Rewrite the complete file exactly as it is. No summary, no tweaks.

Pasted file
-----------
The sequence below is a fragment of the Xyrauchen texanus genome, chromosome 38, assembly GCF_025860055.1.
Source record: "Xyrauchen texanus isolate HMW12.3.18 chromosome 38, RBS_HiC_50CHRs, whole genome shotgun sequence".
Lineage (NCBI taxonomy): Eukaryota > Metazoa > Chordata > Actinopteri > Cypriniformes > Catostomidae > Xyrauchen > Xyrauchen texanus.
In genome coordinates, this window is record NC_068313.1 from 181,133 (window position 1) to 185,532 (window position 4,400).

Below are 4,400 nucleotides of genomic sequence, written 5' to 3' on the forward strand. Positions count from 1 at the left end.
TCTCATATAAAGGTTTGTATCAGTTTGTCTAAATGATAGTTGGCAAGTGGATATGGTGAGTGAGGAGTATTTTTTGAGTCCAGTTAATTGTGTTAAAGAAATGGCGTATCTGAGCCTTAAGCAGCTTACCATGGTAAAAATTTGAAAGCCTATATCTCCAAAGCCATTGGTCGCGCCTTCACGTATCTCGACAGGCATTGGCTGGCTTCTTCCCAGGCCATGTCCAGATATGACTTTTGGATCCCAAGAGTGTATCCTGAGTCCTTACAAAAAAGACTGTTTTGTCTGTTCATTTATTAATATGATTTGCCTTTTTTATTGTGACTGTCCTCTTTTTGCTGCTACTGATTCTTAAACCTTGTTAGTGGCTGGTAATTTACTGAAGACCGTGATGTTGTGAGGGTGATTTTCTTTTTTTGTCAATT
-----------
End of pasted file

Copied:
The sequence below is a fragment of the Xyrauchen texanus genome, chromosome 38, assembly GCF_025860055.1.
Source record: "Xyrauchen texanus isolate HMW12.3.18 chromosome 38, RBS_HiC_50CHRs, whole genome shotgun sequence".
Lineage (NCBI taxonomy): Eukaryota > Metazoa > Chordata > Actinopteri > Cypriniformes > Catostomidae > Xyrauchen > Xyrauchen texanus.
In genome coordinates, this window is record NC_068313.1 from 181,133 (window position 1) to 185,532 (window position 4,400).

Below are 4,400 nucleotides of genomic sequence, written 5' to 3' on the forward strand. Positions count from 1 at the left end.
TCTCATATAAAGGTTTGTATCAGTTTGTCTAAATGATAGTTGGCAAGTGGATATGGTGAGTGAGGAGTATTTTTTGAGTCCAGTTAATTGTGTTAAAGAAATGGCGTATCTGAGCCTTAAGCAGCTTACCATGGTAAAAATTTGAAAGCCTATATCTCCAAAGCCATTGGTCGCGCCTTCACGTATCTCGACAGGCATTGGCTGGCTTCTTCCCAGGCCATGTCCAGATATGACTTTTGGATCCCAAGAGTGTATCCTGAGTCCTTACAAAAAAGACTGTTTTGTCTGTTCATTTATTAATATGATTTGCCTTTTTTATTGTGACTGTCCTCTTTTTGCTGCTACTGATTCTTAAACCTTGTTAGTGGCTGGTAATTTACTGAAGACCGTGATGTTGTGAGGGTGATTTTCTTTTTTTGTCAATT